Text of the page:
Australia has compulsory voting in federal elections, by-elections and referendums. With a few exceptions, if you're an Australian citizen resident in Australia, you have to vote.

If you move abroad, you can still register and vote from overseas, as long as you're planning to come back within 6 years.

Let's say you've been gone longer than that, living abroad as an expat, but you're back in Australia during an election. How does compulsory voting work in this case?

1 Answer 1


It depends on how long you've been overseas. from the AEC:

  • if you're just visiting overseas for a short time, and plan to return, you can enrol and vote
  • if you are already overseas, you can enrol to vote from overseas
  • if you're enrolled, you can register as an overseas voter IF you intend to return to Australia within six years

and the one most appropriate for what you're asking: - if you are not enrolled, and have been overseas for less than three years, you may still be eligible to enrol if you are:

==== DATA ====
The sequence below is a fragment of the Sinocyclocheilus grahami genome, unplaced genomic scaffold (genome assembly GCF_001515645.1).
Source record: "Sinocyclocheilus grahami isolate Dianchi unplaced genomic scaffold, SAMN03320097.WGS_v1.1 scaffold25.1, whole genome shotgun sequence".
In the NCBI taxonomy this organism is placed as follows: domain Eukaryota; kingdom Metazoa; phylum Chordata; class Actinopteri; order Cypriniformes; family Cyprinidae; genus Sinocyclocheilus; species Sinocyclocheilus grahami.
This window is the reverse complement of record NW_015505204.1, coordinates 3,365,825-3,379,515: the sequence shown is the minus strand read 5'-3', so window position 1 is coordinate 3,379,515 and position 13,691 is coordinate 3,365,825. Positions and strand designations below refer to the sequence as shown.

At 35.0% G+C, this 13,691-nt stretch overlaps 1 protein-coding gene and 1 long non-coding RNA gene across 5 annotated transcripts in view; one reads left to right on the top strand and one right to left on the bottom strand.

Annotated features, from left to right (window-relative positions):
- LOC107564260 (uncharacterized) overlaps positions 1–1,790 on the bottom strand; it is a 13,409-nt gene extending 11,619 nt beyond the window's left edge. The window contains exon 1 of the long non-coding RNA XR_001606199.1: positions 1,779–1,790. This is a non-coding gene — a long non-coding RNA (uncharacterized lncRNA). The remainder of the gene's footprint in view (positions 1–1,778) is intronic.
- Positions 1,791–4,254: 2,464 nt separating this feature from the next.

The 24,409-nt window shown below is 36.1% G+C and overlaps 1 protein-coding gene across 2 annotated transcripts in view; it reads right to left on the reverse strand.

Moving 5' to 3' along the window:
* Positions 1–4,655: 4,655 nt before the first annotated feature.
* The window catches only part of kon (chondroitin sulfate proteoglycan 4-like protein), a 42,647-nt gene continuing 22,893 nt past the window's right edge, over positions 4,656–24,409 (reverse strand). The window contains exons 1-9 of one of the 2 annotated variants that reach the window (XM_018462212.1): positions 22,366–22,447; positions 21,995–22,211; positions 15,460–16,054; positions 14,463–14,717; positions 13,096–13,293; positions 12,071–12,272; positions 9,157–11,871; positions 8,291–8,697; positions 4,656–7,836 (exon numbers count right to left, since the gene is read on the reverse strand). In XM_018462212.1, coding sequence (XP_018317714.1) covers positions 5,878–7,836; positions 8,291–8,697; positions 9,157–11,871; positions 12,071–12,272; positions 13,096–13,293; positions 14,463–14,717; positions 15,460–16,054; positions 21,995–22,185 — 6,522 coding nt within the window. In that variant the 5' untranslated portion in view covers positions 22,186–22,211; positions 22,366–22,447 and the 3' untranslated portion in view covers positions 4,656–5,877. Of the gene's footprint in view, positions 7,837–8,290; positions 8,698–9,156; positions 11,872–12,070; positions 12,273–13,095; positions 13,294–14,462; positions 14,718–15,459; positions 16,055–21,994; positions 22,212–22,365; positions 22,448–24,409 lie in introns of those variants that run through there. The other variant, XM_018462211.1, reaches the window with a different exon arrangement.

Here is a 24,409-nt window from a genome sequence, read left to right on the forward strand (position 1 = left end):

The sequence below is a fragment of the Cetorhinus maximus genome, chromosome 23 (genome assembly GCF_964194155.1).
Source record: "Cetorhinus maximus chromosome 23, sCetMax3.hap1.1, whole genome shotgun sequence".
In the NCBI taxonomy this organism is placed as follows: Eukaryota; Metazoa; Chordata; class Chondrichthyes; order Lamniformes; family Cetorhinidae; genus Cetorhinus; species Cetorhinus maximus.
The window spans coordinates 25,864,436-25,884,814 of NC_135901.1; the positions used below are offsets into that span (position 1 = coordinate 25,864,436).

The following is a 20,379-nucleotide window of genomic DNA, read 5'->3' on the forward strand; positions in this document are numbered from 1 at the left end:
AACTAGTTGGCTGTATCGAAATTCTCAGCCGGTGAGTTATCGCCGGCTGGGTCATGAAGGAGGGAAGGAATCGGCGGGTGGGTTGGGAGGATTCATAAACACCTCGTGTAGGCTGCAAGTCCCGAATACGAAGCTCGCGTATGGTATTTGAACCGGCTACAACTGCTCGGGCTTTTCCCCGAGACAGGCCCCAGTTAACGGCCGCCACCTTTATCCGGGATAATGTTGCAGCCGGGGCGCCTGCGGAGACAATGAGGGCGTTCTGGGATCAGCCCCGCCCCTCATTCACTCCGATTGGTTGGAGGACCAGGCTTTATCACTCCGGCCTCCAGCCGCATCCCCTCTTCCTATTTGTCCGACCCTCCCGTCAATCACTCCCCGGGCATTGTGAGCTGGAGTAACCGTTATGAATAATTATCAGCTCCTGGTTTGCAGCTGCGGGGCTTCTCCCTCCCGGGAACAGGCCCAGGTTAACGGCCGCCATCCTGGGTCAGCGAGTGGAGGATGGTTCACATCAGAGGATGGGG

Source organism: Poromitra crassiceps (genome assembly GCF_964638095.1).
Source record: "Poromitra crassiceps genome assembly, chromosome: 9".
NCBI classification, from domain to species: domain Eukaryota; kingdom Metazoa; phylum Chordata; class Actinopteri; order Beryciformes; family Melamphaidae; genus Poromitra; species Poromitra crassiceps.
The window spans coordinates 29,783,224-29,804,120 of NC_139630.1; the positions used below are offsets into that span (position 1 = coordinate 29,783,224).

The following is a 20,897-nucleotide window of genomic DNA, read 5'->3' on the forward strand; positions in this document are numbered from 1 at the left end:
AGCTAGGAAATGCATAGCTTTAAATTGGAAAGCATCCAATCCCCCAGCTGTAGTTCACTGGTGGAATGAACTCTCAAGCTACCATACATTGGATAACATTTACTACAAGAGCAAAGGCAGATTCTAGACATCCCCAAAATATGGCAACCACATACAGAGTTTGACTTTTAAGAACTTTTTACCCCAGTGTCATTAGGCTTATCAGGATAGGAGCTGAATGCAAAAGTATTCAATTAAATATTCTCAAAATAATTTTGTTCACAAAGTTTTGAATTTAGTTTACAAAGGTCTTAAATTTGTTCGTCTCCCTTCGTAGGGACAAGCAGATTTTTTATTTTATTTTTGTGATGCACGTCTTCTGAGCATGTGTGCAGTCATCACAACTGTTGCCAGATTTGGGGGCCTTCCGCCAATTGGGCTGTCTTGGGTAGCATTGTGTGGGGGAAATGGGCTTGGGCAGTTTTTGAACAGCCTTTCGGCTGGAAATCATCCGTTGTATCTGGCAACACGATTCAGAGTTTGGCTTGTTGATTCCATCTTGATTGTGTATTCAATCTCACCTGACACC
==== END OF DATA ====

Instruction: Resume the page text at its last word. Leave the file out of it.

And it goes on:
• an Australian citizen aged 18 years or older,
  • intending to return to Australia within six years

Basically by law, unless you have a VALID excuse (as decided by the AEC) you need to enrol to vote, and the above options show you the various ways in which you can enrol. If you're back in the country while living overseas, you should either have enrolled overseas, or in preparation for being in the country during the election, you can use your address while in the country.

  • Just to clarify, if you're not enrolled overseas, haven't been living in Australia for several years, and don't intend to return to living in Australia, but happen to be back in the country at an election, do you need to register at wherever you're staying, or is the long-term-abroad thing the valid excuse?
    – Gagravarr
    Mar 15, 2014 at 5:55
  • 1
    From the reading, I gather you're required to enrol unless it's been more than six years away (about two election cycles, usually)
    – Mark Mayo
    Mar 15, 2014 at 6:02

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